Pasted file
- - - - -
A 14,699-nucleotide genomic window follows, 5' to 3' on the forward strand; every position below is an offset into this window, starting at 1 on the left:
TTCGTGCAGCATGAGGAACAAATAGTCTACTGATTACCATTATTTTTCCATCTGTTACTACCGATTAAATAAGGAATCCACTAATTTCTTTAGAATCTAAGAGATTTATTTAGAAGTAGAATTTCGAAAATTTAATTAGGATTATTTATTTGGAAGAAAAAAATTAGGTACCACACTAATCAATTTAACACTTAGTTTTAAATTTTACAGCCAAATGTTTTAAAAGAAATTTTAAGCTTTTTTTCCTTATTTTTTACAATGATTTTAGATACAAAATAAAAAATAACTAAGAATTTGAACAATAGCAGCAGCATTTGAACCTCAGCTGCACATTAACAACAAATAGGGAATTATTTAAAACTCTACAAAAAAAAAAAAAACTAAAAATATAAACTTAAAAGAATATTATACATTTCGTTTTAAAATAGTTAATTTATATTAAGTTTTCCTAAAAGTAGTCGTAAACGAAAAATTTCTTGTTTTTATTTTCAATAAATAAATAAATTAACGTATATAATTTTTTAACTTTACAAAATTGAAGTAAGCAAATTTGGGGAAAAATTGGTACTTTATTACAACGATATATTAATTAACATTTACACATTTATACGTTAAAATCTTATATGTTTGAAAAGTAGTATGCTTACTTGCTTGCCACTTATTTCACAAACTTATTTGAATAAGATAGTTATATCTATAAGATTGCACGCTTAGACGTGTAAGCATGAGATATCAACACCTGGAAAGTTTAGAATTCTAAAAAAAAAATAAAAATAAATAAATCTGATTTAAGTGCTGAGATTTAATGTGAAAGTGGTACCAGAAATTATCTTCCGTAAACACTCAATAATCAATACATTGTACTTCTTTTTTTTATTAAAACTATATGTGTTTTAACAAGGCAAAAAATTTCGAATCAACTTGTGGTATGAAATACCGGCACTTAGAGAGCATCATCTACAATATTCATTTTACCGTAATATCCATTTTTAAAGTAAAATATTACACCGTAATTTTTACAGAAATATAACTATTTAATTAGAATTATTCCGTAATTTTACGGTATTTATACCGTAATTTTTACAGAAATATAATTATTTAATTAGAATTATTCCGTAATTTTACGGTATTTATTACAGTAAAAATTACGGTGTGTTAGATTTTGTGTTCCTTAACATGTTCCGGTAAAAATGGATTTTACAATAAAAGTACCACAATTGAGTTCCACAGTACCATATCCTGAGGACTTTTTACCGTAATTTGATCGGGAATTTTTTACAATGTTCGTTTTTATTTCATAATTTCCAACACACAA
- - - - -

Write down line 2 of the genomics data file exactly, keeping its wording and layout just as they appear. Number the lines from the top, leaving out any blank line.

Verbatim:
TTCGTGCAGCATGAGGAACAAATAGTCTACTGATTACCATTATTTTTCCATCTGTTACTACCGATTAAATAAGGAATCCACTAATTTCTTTAGAATCTAAGAGATTTATTTAGAAGTAGAATTTCGAAAATTTAATTAGGATTATTTATTTGGAAGAAAAAAATTAGGTACCACACTAATCAATTTAACACTTAGTTTTAAATTTTACAGCCAAATGTTTTAAAAGAAATTTTAAGCTTTTTTTCCTTATTTTTTACAATGATTTTAGATACAAAATAAAAAATAACTAAGAATTTGAACAATAGCAGCAGCATTTGAACCTCAGCTGCACATTAACAACAAATAGGGAATTATTTAAAACTCTACAAAAAAAAAAAAAACTAAAAATATAAACTTAAAAGAATATTATACATTTCGTTTTAAAATAGTTAATTTATATTAAGTTTTCCTAAAAGTAGTCGTAAACGAAAAATTTCTTGTTTTTATTTTCAATAAATAAATAAATTAACGTATATAATTTTTTAACTTTACAAAATTGAAGTAAGCAAATTTGGGGAAAAATTGGTACTTTATTACAACGATATATTAATTAACATTTACACATTTATACGTTAAAATCTTATATGTTTGAAAAGTAGTATGCTTACTTGCTTGCCACTTATTTCACAAACTTATTTGAATAAGATAGTTATATCTATAAGATTGCACGCTTAGACGTGTAAGCATGAGATATCAACACCTGGAAAGTTTAGAATTCTAAAAAAAAAATAAAAATAAATAAATCTGATTTAAGTGCTGAGATTTAATGTGAAAGTGGTACCAGAAATTATCTTCCGTAAACACTCAATAATCAATACATTGTACTTCTTTTTTTTATTAAAACTATATGTGTTTTAACAAGGCAAAAAATTTCGAATCAACTTGTGGTATGAAATACCGGCACTTAGAGAGCATCATCTACAATATTCATTTTACCGTAATATCCATTTTTAAAGTAAAATATTACACCGTAATTTTTACAGAAATATAACTATTTAATTAGAATTATTCCGTAATTTTACGGTATTTATACCGTAATTTTTACAGAAATATAATTATTTAATTAGAATTATTCCGTAATTTTACGGTATTTATTACAGTAAAAATTACGGTGTGTTAGATTTTGTGTTCCTTAACATGTTCCGGTAAAAATGGATTTTACAATAAAAGTACCACAATTGAGTTCCACAGTACCATATCCTGAGGACTTTTTACCGTAATTTGATCGGGAATTTTTTACAATGTTCGTTTTTATTTCATAATTTCCAACACACAA